Is there something to be learned about individuals and nations getting along in the weight room? Is there the potential for that elusive sense of oneness? I think so. And I try to carry the reminder out into the rest of my life.

Copyright 2008 by Melanie Mulhall

Life Lessons from the Weight Room

July 13, 2008

If I’m paying attention, everything in life validates what I already know, teaches me something new, or advises me on some issue I have at the moment. The weight room at my gym is no exception. While I have been a runner for many years (though I run neither as far nor as fast as I once did), I have only been doing weight resistence training for a little under three years. During that time, the equipment and free weights have had their way with me, using their unique language to remind me of some very important things about life. Here are a few.

    Beginner’s Mind Makes All the Difference

Adventure often means being willing to return to beginner’s mind. Among other things, that requires a willingness to make a fool out of yourself as you try something new. We adults have mastered enough things over time that it can be disconcerting to stumble, bumble, and otherwise be a novice.

My first day at the gym, I wisely had a session with a trainer. Jay (Jay Willy, something of a living legend in Broomfield, Colorado) showed me how to use enough pieces of equipment to get me started. He even took notes on the settings. Of course, when I returned for my next visit, I couldn’t make much sense out of the notes and spent some time at each piece of equipment, just staring at it, as if staring would reveal its secrets. It took some time before it became second nature. Before it did, I got to experience the thrill and challenge of being consciously incompetent at something. It’s humbling. It’s also exciting. And it’s how we learn.

    Showing Up is Half of It

I get up very early on the mornings I go to the gym. I run, return home and record the dreams I’ve had during the night, meditate, and then pull myself together enough to get to the gym, work out for an hour, and get home before many people have begun their work days. Some of the people in my life think this is an admirable routine and others think I’m crazy. I know that I’m not doing anything special. I’m just showing up for life.

In truth, I could easily talk myself out of the run, the gym, the meditation, and the journaling if I allowed myself to think about the work involved or the time these things take. Instead, I just show up. It all falls into place once I’ve done that. Any of the elements of my early morning routine may be difficult or easy that particular day, but once I’ve shown up and am in the process of doing them, there is momentum to carry me through. Showing up is really half the battle.

    Form is Important

It is true that form follows function, but that doesn’t mean form is unimportant. At the gym, form is critical. Use a piece of equipment without attention to form and, at best, you will simply not work the muscle group you are trying to work. At worst, you will injury yourself.

Fortunate for me, Jay is often in the weight room when I am. Even though I only schedule a session with him once in a blue moon, he keeps an eye on me and my form, gently correcting me when I am a bit off. Staying in form requires vigilence. Caring about form is something else again. I often see men and women (men more often than women) applying incredible weight and losing form. They grimmace. They power through. And they may not actually be accomplishing as much as they think. They may look tough, but when the form is off, there is a great deal of waste to the effort.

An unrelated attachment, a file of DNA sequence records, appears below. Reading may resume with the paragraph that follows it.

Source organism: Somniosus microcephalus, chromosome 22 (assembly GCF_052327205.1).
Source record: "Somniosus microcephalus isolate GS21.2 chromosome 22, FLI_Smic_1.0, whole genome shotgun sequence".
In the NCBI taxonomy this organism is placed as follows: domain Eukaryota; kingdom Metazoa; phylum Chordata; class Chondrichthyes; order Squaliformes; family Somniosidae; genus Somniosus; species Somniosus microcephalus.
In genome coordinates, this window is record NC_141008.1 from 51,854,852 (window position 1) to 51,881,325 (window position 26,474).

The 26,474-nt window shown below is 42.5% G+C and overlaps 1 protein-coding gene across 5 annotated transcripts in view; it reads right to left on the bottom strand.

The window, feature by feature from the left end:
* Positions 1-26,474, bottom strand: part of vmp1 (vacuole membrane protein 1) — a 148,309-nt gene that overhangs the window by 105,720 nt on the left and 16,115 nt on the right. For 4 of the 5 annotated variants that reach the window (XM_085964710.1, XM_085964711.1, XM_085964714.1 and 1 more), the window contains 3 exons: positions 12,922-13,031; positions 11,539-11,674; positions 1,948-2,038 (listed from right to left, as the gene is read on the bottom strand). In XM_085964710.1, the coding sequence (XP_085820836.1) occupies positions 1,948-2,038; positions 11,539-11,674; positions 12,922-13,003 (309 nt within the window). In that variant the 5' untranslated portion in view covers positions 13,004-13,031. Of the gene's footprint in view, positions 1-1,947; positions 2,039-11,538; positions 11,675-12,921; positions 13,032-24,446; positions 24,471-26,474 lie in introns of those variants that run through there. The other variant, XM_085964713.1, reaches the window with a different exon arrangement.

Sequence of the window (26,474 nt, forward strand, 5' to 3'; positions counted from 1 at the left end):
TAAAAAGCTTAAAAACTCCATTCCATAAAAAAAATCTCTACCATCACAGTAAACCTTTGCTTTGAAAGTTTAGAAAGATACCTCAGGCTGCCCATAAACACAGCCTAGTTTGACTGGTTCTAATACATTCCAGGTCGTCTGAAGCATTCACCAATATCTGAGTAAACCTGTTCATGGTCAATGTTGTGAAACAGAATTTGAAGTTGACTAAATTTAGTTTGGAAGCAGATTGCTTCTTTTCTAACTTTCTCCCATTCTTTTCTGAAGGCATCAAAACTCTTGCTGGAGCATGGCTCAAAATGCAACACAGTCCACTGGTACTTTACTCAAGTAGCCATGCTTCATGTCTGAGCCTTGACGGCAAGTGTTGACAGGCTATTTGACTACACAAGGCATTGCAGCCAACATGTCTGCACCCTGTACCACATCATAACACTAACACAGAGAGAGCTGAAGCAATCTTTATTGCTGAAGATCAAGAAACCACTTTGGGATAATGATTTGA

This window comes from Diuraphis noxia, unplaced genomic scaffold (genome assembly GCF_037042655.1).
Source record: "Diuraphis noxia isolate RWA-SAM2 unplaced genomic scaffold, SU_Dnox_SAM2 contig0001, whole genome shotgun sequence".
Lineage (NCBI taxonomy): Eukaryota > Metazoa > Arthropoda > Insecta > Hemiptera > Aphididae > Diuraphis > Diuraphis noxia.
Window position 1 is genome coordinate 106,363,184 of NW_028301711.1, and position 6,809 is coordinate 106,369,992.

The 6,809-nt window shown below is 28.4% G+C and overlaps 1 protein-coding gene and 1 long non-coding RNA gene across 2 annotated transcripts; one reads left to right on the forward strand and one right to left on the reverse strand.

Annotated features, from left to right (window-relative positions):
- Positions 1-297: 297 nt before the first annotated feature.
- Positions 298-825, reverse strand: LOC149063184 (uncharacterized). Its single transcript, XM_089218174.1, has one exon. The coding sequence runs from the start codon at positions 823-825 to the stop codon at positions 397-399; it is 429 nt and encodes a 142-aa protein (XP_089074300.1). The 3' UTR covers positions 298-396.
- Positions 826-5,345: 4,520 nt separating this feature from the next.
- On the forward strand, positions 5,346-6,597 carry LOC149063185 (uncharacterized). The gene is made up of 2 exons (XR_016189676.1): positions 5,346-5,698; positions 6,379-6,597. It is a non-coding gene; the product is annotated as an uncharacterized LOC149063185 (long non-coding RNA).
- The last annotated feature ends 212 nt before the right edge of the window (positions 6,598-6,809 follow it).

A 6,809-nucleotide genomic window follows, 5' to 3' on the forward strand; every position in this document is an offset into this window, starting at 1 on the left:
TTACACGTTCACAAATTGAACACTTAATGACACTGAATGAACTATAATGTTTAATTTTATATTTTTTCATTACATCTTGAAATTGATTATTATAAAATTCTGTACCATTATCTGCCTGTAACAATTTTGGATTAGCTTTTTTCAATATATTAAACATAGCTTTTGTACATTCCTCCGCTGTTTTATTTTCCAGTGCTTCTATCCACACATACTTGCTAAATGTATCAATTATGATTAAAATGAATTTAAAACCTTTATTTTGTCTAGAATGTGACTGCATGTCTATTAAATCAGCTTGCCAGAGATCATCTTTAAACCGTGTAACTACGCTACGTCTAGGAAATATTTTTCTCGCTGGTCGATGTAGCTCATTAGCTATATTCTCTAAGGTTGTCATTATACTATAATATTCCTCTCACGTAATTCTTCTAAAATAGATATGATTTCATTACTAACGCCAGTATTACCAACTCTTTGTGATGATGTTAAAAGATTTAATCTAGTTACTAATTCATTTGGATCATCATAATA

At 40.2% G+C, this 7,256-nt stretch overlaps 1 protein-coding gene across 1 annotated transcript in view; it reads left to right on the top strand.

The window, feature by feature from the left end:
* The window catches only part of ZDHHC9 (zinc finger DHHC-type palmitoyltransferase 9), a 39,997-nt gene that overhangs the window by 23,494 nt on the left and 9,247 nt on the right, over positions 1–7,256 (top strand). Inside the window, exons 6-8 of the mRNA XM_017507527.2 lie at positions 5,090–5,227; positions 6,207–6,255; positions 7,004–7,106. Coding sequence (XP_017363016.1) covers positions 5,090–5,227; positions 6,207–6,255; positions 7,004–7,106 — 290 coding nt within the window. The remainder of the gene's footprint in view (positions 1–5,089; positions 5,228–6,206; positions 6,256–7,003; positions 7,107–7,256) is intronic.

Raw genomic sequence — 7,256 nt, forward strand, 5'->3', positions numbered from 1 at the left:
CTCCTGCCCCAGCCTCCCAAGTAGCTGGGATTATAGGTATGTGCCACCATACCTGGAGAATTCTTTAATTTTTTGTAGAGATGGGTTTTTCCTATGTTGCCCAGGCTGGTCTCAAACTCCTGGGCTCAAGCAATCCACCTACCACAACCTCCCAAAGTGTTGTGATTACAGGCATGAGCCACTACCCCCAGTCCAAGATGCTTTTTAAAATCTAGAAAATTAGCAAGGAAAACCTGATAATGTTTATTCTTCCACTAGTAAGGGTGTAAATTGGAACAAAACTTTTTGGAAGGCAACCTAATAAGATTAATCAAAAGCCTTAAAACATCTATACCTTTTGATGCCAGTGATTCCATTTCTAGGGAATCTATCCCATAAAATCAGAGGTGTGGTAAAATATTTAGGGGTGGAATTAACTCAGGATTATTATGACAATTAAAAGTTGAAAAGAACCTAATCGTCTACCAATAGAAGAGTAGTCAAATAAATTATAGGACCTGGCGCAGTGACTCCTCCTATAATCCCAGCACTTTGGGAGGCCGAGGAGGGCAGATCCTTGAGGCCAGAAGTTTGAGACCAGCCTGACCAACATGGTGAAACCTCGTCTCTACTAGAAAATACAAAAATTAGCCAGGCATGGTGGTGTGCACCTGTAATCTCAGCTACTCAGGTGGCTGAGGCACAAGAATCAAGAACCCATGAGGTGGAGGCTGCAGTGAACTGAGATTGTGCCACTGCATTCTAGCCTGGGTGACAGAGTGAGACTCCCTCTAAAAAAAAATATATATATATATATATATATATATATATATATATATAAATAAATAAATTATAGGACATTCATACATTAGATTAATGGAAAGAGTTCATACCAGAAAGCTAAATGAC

Consistency Matters

If it is a Monday, Wednesday, or Friday, I’m usually at the gym. I’m willing to make sacrifices in other areas of my life to manage that (like going to bed on Sunday, Tuesday, and Thursday nights at roughly the time a six year old would). I am consistent. Some people call it disciplined. I sometimes call it persistent. Whatever you call it, it is easier to show up when you decide you are going to do it on a regular basis.

Consistency is related to, but not the same as, showing up. Showing up gets you there on any particular day. Consistency gives you a plan for showing up. Consistency turns a concept into an ongoing practice. And, at the gym as well as in many other life experiences, mastery requires ongoing practice.

I cannot speak for anyone else, but if I were not consistent in my practice, I would never make those small but meaningful gains in strength. Instead, I would begin to develop strength, lose what I have begun when I dropped out of the practice a while, and have to start over when I came back to it.

Interestingly, it is actually easier to be consistent than sporadic. And the gains come from the consistency.

    You Can Talk About it or You Can Do It

I have met some wonderful, inspiring men and women at the gym and I always look forward to seeing them. That doesn’t mean I spend half of my time at the gym chatting. On the contrary, the time I spend on weight resistence machines and with free weights is darned near aerobic because I am very focused.

There is pausing between sets and there is killing time. I’m friendly with my fellow weight trainees, but I don’t use other people to avoid working out. It would be easy to do that and I see folks talking themselves right out of their workouts on a regular basis.

As with almost anything else in life, we can plan, posture, and circle around things endlessly or we can do them. We can talk about what we plan to do ad nauseam or we can do what we plan. I don’t want to get to the end of my life and realize that I spent it thinking and talking about the grand things I wanted to do instead of putting one foot in front of the other and actually doing those things.

So . . . those are just a few of the things the gym has shown me. Have I perfected the learning? Hardly! I’m still a pilgrim going down the road. And I translate those learnings to other areas of my life better in some places than others.

But tomorrow is Monday, which means another opportunity to learn something about myself and life at the gym. And you can bet I’ll be there. Look for me in the weight room of the Paul Derda Recreation Center in Broomfield, Colorado at about 6 a.m. I’ll be the very short, aging but determined woman who looks like she means business.